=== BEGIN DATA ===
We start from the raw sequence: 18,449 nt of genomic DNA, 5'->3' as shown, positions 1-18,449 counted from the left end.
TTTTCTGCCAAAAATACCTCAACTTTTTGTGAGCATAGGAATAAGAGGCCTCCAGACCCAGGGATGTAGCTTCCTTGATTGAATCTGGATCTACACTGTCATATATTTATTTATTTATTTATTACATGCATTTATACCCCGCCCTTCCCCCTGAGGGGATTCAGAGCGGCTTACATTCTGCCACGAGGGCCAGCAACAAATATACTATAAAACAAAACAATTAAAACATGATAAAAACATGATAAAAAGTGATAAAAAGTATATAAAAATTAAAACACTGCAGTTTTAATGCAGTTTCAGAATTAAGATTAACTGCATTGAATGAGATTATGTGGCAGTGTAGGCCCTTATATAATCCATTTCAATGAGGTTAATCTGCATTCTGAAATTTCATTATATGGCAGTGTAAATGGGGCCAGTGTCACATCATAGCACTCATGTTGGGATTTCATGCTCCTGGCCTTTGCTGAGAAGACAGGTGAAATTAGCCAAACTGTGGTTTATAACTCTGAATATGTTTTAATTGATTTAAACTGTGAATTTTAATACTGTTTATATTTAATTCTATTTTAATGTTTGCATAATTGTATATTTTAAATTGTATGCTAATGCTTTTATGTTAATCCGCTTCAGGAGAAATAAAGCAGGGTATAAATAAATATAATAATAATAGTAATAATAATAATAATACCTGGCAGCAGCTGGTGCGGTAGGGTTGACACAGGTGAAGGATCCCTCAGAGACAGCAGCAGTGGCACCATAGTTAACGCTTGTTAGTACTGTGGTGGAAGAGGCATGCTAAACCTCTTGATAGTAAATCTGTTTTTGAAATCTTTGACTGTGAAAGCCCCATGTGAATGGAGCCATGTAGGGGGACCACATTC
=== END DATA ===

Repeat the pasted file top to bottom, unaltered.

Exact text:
We start from the raw sequence: 18,449 nt of genomic DNA, 5'->3' as shown, positions 1-18,449 counted from the left end.
TTTTCTGCCAAAAATACCTCAACTTTTTGTGAGCATAGGAATAAGAGGCCTCCAGACCCAGGGATGTAGCTTCCTTGATTGAATCTGGATCTACACTGTCATATATTTATTTATTTATTTATTACATGCATTTATACCCCGCCCTTCCCCCTGAGGGGATTCAGAGCGGCTTACATTCTGCCACGAGGGCCAGCAACAAATATACTATAAAACAAAACAATTAAAACATGATAAAAACATGATAAAAAGTGATAAAAAGTATATAAAAATTAAAACACTGCAGTTTTAATGCAGTTTCAGAATTAAGATTAACTGCATTGAATGAGATTATGTGGCAGTGTAGGCCCTTATATAATCCATTTCAATGAGGTTAATCTGCATTCTGAAATTTCATTATATGGCAGTGTAAATGGGGCCAGTGTCACATCATAGCACTCATGTTGGGATTTCATGCTCCTGGCCTTTGCTGAGAAGACAGGTGAAATTAGCCAAACTGTGGTTTATAACTCTGAATATGTTTTAATTGATTTAAACTGTGAATTTTAATACTGTTTATATTTAATTCTATTTTAATGTTTGCATAATTGTATATTTTAAATTGTATGCTAATGCTTTTATGTTAATCCGCTTCAGGAGAAATAAAGCAGGGTATAAATAAATATAATAATAATAGTAATAATAATAATAATACCTGGCAGCAGCTGGTGCGGTAGGGTTGACACAGGTGAAGGATCCCTCAGAGACAGCAGCAGTGGCACCATAGTTAACGCTTGTTAGTACTGTGGTGGAAGAGGCATGCTAAACCTCTTGATAGTAAATCTGTTTTTGAAATCTTTGACTGTGAAAGCCCCATGTGAATGGAGCCATGTAGGGGGACCACATTC